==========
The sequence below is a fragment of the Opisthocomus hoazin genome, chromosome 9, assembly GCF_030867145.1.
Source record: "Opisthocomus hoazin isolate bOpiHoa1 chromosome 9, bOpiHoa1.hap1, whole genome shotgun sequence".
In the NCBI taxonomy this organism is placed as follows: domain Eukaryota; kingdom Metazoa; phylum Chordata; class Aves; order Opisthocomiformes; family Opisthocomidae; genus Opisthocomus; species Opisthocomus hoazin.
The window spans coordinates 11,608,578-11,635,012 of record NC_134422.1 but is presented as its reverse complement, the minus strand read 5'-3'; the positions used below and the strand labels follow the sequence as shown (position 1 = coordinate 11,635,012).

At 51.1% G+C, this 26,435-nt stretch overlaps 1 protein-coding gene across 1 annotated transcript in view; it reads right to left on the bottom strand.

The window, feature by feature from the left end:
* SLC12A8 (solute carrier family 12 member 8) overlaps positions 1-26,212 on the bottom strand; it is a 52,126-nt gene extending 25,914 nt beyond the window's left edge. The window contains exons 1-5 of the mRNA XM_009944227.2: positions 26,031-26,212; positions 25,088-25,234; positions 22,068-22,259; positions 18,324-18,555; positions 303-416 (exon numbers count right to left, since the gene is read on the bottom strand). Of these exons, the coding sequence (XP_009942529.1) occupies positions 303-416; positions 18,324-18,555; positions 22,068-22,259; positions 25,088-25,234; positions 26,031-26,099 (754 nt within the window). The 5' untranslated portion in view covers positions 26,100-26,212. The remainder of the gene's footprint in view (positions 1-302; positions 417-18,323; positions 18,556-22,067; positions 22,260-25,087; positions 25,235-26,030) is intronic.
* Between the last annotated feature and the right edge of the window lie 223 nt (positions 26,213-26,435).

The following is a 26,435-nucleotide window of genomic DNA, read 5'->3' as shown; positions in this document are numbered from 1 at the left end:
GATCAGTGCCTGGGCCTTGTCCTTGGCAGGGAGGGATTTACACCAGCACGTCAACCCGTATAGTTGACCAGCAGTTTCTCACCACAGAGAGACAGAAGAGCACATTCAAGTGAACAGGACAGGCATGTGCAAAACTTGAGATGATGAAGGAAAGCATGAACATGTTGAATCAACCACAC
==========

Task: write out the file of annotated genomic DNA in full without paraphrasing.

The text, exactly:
The sequence below is a fragment of the Opisthocomus hoazin genome, chromosome 9, assembly GCF_030867145.1.
Source record: "Opisthocomus hoazin isolate bOpiHoa1 chromosome 9, bOpiHoa1.hap1, whole genome shotgun sequence".
In the NCBI taxonomy this organism is placed as follows: domain Eukaryota; kingdom Metazoa; phylum Chordata; class Aves; order Opisthocomiformes; family Opisthocomidae; genus Opisthocomus; species Opisthocomus hoazin.
The window spans coordinates 11,608,578-11,635,012 of record NC_134422.1 but is presented as its reverse complement, the minus strand read 5'-3'; the positions used below and the strand labels follow the sequence as shown (position 1 = coordinate 11,635,012).

At 51.1% G+C, this 26,435-nt stretch overlaps 1 protein-coding gene across 1 annotated transcript in view; it reads right to left on the bottom strand.

The window, feature by feature from the left end:
* SLC12A8 (solute carrier family 12 member 8) overlaps positions 1-26,212 on the bottom strand; it is a 52,126-nt gene extending 25,914 nt beyond the window's left edge. The window contains exons 1-5 of the mRNA XM_009944227.2: positions 26,031-26,212; positions 25,088-25,234; positions 22,068-22,259; positions 18,324-18,555; positions 303-416 (exon numbers count right to left, since the gene is read on the bottom strand). Of these exons, the coding sequence (XP_009942529.1) occupies positions 303-416; positions 18,324-18,555; positions 22,068-22,259; positions 25,088-25,234; positions 26,031-26,099 (754 nt within the window). The 5' untranslated portion in view covers positions 26,100-26,212. The remainder of the gene's footprint in view (positions 1-302; positions 417-18,323; positions 18,556-22,067; positions 22,260-25,087; positions 25,235-26,030) is intronic.
* Between the last annotated feature and the right edge of the window lie 223 nt (positions 26,213-26,435).

The following is a 26,435-nucleotide window of genomic DNA, read 5'->3' as shown; positions in this document are numbered from 1 at the left end:
GATCAGTGCCTGGGCCTTGTCCTTGGCAGGGAGGGATTTACACCAGCACGTCAACCCGTATAGTTGACCAGCAGTTTCTCACCACAGAGAGACAGAAGAGCACATTCAAGTGAACAGGACAGGCATGTGCAAAACTTGAGATGATGAAGGAAAGCATGAACATGTTGAATCAACCACAC